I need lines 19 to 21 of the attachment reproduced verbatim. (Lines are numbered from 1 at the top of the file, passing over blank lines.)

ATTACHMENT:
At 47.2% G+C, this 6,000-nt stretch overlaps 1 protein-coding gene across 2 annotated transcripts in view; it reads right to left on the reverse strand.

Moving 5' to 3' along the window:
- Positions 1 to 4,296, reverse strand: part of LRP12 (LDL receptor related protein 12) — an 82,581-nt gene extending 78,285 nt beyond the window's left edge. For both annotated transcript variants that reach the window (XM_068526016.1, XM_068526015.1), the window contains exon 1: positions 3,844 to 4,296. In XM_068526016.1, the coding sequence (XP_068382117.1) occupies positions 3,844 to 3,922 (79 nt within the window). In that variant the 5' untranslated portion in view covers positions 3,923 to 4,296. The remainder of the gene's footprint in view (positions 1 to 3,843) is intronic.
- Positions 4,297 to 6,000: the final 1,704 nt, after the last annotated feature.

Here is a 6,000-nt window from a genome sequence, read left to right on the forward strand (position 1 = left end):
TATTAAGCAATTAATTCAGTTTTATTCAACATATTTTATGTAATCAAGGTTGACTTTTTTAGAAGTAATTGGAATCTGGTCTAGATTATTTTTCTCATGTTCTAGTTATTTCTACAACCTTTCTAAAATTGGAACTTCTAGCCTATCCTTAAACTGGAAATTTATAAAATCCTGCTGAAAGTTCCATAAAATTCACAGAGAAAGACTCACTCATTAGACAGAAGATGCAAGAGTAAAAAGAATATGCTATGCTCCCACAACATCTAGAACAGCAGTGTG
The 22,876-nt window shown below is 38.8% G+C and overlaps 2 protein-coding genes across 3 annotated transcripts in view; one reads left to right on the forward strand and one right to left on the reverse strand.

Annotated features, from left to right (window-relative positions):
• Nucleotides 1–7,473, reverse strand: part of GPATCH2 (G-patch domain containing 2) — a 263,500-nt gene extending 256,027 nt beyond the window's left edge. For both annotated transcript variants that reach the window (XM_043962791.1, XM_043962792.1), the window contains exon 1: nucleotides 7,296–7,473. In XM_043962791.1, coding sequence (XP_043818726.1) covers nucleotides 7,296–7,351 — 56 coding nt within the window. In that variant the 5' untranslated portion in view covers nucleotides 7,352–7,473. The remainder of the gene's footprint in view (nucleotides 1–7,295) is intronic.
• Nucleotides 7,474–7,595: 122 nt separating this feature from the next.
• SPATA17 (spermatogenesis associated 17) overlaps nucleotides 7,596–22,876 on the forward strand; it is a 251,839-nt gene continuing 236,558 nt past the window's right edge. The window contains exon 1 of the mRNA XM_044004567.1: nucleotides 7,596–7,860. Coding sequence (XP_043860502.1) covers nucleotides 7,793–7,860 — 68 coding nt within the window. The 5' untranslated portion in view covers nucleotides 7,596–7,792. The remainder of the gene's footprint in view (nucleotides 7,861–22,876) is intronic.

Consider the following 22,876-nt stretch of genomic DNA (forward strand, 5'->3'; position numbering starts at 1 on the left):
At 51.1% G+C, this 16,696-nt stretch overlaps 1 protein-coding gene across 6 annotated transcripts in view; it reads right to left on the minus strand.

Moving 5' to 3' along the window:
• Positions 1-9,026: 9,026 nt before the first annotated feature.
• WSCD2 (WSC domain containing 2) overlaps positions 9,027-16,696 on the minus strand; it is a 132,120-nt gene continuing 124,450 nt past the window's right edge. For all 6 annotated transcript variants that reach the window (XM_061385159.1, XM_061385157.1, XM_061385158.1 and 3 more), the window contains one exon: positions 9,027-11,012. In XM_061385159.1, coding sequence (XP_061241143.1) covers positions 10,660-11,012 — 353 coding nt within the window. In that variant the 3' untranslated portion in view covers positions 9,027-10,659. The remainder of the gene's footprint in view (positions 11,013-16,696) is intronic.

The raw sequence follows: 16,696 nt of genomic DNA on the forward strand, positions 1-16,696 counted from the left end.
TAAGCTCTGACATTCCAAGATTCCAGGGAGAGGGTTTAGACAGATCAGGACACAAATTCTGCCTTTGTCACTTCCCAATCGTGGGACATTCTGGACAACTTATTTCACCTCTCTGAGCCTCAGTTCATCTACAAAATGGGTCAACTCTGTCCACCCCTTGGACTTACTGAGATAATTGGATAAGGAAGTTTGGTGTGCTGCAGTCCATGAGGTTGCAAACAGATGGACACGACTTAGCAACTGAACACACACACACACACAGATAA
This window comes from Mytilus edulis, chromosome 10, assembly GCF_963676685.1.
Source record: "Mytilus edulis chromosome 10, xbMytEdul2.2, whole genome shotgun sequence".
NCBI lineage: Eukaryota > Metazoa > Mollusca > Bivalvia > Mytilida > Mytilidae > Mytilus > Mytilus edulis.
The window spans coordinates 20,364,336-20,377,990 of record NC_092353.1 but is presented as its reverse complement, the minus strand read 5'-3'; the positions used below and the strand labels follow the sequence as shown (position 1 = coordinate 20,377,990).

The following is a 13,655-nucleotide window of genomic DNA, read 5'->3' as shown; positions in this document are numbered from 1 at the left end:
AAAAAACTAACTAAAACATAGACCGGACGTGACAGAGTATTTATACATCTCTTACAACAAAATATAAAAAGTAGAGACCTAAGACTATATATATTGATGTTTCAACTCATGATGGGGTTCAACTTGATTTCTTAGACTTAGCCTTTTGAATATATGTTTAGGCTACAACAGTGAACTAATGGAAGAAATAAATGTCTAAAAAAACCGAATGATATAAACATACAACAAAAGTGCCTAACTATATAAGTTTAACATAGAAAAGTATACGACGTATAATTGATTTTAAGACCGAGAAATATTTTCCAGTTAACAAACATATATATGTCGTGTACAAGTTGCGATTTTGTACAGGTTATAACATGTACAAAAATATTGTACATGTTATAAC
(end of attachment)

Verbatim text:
This window comes from Mytilus edulis, chromosome 10, assembly GCF_963676685.1.
Source record: "Mytilus edulis chromosome 10, xbMytEdul2.2, whole genome shotgun sequence".
NCBI lineage: Eukaryota > Metazoa > Mollusca > Bivalvia > Mytilida > Mytilidae > Mytilus > Mytilus edulis.